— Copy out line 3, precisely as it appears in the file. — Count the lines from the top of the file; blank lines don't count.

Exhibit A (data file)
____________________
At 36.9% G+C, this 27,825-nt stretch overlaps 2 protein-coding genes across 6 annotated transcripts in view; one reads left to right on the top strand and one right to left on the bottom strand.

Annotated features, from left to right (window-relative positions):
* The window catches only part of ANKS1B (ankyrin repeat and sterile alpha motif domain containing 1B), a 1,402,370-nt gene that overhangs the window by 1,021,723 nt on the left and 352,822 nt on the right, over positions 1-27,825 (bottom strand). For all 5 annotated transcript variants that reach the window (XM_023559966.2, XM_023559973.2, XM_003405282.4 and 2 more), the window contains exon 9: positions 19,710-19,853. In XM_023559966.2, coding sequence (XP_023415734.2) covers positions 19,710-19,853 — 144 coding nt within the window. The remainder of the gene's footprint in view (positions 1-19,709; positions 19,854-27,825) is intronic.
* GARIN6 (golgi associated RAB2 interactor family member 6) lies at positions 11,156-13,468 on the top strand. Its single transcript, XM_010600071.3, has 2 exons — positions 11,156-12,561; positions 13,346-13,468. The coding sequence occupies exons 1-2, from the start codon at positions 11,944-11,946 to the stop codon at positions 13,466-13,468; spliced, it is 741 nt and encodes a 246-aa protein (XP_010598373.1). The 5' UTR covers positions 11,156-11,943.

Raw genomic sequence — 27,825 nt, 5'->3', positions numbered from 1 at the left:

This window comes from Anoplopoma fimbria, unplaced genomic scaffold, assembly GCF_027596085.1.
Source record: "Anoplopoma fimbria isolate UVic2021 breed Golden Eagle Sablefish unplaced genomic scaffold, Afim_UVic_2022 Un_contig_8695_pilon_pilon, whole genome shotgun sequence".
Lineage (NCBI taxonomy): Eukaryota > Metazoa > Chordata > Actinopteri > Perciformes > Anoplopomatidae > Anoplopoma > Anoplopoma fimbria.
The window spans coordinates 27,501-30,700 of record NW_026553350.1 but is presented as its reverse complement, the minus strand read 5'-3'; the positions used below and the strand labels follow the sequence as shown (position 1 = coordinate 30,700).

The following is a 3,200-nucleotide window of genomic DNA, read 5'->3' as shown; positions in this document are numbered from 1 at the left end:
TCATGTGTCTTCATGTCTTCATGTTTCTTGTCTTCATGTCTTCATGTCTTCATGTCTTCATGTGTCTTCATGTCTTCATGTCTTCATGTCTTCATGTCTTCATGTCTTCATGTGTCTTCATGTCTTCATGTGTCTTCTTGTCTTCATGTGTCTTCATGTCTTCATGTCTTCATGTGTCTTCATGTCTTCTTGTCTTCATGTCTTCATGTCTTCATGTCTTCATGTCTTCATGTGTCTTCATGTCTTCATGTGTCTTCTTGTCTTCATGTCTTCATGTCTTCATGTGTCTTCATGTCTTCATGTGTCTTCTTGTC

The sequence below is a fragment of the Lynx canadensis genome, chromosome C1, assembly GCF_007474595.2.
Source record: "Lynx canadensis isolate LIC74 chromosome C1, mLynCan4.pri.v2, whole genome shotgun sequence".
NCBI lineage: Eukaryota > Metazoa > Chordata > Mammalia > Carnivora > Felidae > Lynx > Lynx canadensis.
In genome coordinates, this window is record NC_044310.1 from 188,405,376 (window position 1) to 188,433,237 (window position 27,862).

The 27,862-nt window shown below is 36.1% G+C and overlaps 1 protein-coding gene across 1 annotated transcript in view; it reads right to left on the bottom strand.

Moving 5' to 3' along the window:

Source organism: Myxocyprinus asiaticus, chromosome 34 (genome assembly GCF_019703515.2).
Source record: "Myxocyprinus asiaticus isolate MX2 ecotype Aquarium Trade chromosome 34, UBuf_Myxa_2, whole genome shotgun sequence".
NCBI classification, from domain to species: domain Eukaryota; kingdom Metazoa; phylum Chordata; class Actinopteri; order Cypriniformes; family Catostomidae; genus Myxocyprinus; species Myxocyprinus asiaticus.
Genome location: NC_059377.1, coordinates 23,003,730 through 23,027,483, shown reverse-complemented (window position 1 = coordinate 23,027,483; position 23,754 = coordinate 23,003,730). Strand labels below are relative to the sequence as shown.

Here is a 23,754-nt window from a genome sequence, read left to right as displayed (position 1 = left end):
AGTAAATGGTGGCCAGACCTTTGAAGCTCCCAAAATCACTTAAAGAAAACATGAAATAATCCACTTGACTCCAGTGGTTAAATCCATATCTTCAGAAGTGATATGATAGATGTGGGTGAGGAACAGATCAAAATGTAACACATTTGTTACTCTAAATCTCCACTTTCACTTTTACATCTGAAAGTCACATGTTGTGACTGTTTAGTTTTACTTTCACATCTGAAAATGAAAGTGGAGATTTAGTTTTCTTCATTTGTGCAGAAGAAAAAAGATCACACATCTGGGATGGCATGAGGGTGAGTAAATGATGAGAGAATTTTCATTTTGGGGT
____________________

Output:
* The window catches only part of ANKS1B (ankyrin repeat and sterile alpha motif domain containing 1B), a 1,402,370-nt gene that overhangs the window by 1,021,723 nt on the left and 352,822 nt on the right, over positions 1-27,825 (bottom strand). For all 5 annotated transcript variants that reach the window (XM_023559966.2, XM_023559973.2, XM_003405282.4 and 2 more), the window contains exon 9: positions 19,710-19,853. In XM_023559966.2, coding sequence (XP_023415734.2) covers positions 19,710-19,853 — 144 coding nt within the window. The remainder of the gene's footprint in view (positions 1-19,709; positions 19,854-27,825) is intronic.